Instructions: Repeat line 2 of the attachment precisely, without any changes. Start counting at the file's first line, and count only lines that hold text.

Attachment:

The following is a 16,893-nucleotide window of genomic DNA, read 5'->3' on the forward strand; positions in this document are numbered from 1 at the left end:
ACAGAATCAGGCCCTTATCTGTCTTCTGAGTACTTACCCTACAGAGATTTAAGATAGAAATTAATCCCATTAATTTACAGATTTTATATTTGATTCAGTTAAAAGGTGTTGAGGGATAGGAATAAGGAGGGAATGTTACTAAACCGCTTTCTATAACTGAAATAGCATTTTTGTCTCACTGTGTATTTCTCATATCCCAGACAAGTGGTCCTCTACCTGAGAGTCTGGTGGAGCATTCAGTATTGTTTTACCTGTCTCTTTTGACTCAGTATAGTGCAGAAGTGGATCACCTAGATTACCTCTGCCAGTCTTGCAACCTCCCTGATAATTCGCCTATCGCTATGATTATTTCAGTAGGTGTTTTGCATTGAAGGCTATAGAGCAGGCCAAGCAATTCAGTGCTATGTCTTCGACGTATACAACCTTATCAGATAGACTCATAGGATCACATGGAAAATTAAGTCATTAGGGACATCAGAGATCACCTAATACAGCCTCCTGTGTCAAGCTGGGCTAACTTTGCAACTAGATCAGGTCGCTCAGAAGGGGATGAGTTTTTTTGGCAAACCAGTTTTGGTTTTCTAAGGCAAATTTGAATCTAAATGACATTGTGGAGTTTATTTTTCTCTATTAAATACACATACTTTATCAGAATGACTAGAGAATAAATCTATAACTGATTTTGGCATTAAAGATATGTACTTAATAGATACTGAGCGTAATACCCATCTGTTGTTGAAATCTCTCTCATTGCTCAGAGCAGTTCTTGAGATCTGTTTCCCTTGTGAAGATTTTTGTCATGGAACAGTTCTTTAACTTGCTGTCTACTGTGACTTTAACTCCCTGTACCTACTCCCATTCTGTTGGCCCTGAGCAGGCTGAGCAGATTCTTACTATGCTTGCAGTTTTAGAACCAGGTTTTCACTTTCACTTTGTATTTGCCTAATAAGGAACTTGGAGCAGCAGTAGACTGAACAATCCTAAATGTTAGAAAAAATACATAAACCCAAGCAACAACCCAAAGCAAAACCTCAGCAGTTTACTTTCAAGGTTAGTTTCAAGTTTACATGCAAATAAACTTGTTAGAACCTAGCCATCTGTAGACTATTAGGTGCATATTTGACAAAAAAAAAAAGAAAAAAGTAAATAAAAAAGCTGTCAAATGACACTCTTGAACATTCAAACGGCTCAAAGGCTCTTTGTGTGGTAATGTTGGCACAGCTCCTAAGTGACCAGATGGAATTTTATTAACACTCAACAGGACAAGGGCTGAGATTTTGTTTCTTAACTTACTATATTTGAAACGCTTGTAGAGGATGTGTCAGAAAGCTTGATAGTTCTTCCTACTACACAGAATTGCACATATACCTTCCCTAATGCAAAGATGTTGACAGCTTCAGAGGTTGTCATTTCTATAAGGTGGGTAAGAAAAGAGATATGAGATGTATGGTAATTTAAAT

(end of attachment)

ACAGAATCAGGCCCTTATCTGTCTTCTGAGTACTTACCCTACAGAGATTTAAGATAGAAATTAATCCCATTAATTTACAGATTTTATATTTGATTCAGTTAAAAGGTGTTGAGGGATAGGAATAAGGAGGGAATGTTACTAAACCGCTTTCTATAACTGAAATAGCATTTTTGTCTCACTGTGTATTTCTCATATCCCAGACAAGTGGTCCTCTACCTGAGAGTCTGGTGGAGCATTCAGTATTGTTTTACCTGTCTCTTTTGACTCAGTATAGTGCAGAAGTGGATCACCTAGATTACCTCTGCCAGTCTTGCAACCTCCCTGATAATTCGCCTATCGCTATGATTATTTCAGTAGGTGTTTTGCATTGAAGGCTATAGAGCAGGCCAAGCAATTCAGTGCTATGTCTTCGACGTATACAACCTTATCAGATAGACTCATAGGATCACATGGAAAATTAAGTCATTAGGGACATCAGAGATCACCTAATACAGCCTCCTGTGTCAAGCTGGGCTAACTTTGCAACTAGATCAGGTCGCTCAGAAGGGGATGAGTTTTTTTGGCAAACCAGTTTTGGTTTTCTAAGGCAAATTTGAATCTAAATGACATTGTGGAGTTTATTTTTCTCTATTAAATACACATACTTTATCAGAATGACTAGAGAATAAATCTATAACTGATTTTGGCATTAAAGATATGTACTTAATAGATACTGAGCGTAATACCCATCTGTTGTTGAAATCTCTCTCATTGCTCAGAGCAGTTCTTGAGATCTGTTTCCCTTGTGAAGATTTTTGTCATGGAACAGTTCTTTAACTTGCTGTCTACTGTGACTTTAACTCCCTGTACCTACTCCCATTCTGTTGGCCCTGAGCAGGCTGAGCAGATTCTTACTATGCTTGCAGTTTTAGAACCAGGTTTTCACTTTCACTTTGTATTTGCCTAATAAGGAACTTGGAGCAGCAGTAGACTGAACAATCCTAAATGTTAGAAAAAATACATAAACCCAAGCAACAACCCAAAGCAAAACCTCAGCAGTTTACTTTCAAGGTTAGTTTCAAGTTTACATGCAAATAAACTTGTTAGAACCTAGCCATCTGTAGACTATTAGGTGCATATTTGACAAAAAAAAAAAGAAAAAAGTAAATAAAAAAGCTGTCAAATGACACTCTTGAACATTCAAACGGCTCAAAGGCTCTTTGTGTGGTAATGTTGGCACAGCTCCTAAGTGACCAGATGGAATTTTATTAACACTCAACAGGACAAGGGCTGAGATTTTGTTTCTTAACTTACTATATTTGAAACGCTTGTAGAGGATGTGTCAGAAAGCTTGATAGTTCTTCCTACTACACAGAATTGCACATATACCTTCCCTAATGCAAAGATGTTGACAGCTTCAGAGGTTGTCATTTCTATAAGGTGGGTAAGAAAAGAGATATGAGATGTATGGTAATTTAAAT